On August 10, Thailand’s Commerce Minister Gen Chatchai Sarikalya announced that China and Thailand had reached a government-to-government agreement for Beijing to buy one million tons of Thai rice.
The agreement is part of a broader memorandum of understanding (MoU) the two countries reached last December for China to buy two million tons of rice from Thailand (See: “Thailand Turns to China”). According to Chatchai, this particular sale involves Thai jasmine rice and Thai-5 percent broken white rice and would be done using market prices. Negotiations for the sale the other 1 million tons of rice to China under the MoU are expected to begin in September.
The deal is significant because it would allow Thailand – currently the world’s second largest rice exporter – to begin to ease the stockpiles of grain it accumulated under a graft-ridden rice-pledging program under former prime minister Yingluck Shinawatra, who was overthrown in a coup in May 2014. China had canceled an earlier deal to buy 1.2 million tons of Thai rice in February last year after the country’s anti-corruption agency launched a probe into the scheme, which was advanced as a major reason for her ouster.Enjoying this article? Click here to subscribe for full access. Just $5 a month.
It will also be read as a further boost for the Sino-Thai relationship, which has seen some gains this year as the two countries commemorate the 40th anniversary of their bilateral ties. As I have written previously, recent developments – particularly Thailand’s initial decisions to award a submarine deal to China and hand over 109 Uyghurs to Chinese authorities – have led to concerns that the generals are moving too close to China, with worrying implications for domestic politics and foreign policy (See: “Is China’s New Submarine Deal With Thailand Now In Peril?”). This is despite the important limits that continue to exist in the Sino-Thai relationship in spite of these advances, which I have explored elsewhere (See for instance: “China, Thailand Eye Deeper Defense Ties”).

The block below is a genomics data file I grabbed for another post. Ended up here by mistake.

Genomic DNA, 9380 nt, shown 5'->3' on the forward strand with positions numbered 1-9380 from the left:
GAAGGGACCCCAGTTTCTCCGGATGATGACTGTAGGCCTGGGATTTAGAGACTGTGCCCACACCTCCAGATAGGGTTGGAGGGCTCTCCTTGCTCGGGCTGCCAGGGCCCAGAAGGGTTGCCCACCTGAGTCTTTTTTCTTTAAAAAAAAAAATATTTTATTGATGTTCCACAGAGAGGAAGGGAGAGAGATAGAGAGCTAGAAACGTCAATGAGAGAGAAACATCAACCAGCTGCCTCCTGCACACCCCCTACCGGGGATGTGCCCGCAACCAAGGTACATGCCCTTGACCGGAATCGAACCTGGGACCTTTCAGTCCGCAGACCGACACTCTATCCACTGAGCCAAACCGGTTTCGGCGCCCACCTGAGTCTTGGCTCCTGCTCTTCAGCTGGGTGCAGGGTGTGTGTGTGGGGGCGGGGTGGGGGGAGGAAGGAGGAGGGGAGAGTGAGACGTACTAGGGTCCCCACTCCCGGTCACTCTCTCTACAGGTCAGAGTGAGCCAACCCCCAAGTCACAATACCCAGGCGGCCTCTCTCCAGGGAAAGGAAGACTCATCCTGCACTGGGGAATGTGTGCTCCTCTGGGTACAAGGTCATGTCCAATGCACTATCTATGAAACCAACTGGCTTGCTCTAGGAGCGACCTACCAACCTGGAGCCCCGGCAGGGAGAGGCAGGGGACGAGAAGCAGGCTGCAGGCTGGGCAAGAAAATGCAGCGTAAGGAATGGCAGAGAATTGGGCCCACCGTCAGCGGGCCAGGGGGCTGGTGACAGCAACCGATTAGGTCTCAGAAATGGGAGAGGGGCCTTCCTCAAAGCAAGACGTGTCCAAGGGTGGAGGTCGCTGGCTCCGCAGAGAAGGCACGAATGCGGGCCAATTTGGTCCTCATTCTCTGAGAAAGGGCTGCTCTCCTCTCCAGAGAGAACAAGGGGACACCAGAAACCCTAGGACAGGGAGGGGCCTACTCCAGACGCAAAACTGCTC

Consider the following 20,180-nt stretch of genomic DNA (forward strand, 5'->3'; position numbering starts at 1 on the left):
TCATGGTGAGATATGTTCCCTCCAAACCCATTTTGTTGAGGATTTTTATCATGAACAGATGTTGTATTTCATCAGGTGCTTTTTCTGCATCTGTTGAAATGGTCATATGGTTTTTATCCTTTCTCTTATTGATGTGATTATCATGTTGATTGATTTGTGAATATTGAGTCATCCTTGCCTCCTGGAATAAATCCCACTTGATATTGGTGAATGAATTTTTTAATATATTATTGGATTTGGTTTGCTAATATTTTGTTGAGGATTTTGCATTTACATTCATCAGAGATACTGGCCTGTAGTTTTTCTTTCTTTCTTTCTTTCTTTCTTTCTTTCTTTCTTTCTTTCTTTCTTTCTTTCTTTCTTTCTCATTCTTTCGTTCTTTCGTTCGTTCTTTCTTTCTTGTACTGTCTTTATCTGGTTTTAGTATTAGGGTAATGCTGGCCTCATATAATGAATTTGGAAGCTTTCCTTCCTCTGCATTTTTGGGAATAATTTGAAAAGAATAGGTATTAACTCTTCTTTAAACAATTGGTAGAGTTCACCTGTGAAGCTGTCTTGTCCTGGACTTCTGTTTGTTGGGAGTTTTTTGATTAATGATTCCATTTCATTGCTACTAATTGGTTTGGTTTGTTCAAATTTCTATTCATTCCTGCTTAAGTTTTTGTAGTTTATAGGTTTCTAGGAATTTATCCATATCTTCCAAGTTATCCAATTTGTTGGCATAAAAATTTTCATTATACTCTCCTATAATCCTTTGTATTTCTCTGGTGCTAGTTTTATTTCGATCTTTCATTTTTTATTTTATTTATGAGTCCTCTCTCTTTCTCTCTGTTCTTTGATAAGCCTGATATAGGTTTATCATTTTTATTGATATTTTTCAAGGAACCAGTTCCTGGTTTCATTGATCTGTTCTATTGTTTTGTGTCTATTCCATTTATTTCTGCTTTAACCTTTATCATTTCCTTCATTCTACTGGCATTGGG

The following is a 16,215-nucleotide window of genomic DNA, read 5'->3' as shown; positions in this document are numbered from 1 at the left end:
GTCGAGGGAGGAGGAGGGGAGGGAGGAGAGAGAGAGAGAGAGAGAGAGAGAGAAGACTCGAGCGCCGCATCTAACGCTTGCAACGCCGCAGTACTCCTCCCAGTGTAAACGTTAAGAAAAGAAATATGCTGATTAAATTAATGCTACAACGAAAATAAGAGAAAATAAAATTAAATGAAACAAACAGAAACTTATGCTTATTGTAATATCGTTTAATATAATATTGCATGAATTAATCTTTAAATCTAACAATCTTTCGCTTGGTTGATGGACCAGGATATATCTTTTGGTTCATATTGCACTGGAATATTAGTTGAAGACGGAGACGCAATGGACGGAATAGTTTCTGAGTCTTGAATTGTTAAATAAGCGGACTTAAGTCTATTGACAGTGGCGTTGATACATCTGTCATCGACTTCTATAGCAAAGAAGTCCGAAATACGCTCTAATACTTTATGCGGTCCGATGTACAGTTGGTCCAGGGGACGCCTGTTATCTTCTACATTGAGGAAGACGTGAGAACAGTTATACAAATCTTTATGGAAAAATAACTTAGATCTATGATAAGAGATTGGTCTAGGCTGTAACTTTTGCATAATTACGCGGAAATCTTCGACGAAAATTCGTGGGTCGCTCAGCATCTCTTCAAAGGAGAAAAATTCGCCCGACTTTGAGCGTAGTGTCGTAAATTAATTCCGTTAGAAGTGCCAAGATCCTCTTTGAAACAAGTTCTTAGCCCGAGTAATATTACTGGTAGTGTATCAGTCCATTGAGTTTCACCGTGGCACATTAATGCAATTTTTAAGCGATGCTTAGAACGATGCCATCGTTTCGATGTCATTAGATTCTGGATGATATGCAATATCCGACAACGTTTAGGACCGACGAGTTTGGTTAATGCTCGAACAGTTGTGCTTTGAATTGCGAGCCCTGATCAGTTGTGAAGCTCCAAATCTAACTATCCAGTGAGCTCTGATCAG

While Thailand’s deal with China does help ease its rice burden, still has a long way to go to rid itself of an estimated 14.5 million tons of rice stockpiles. The Thai government is aware of this and is attempting to strike similar deals with other countries as well. For instance, Chatchai mentioned that Iran had expressed interest in buying Thai rice at the end of August, and that Thai government officials would travel to Tehran to try and finalize an agreement.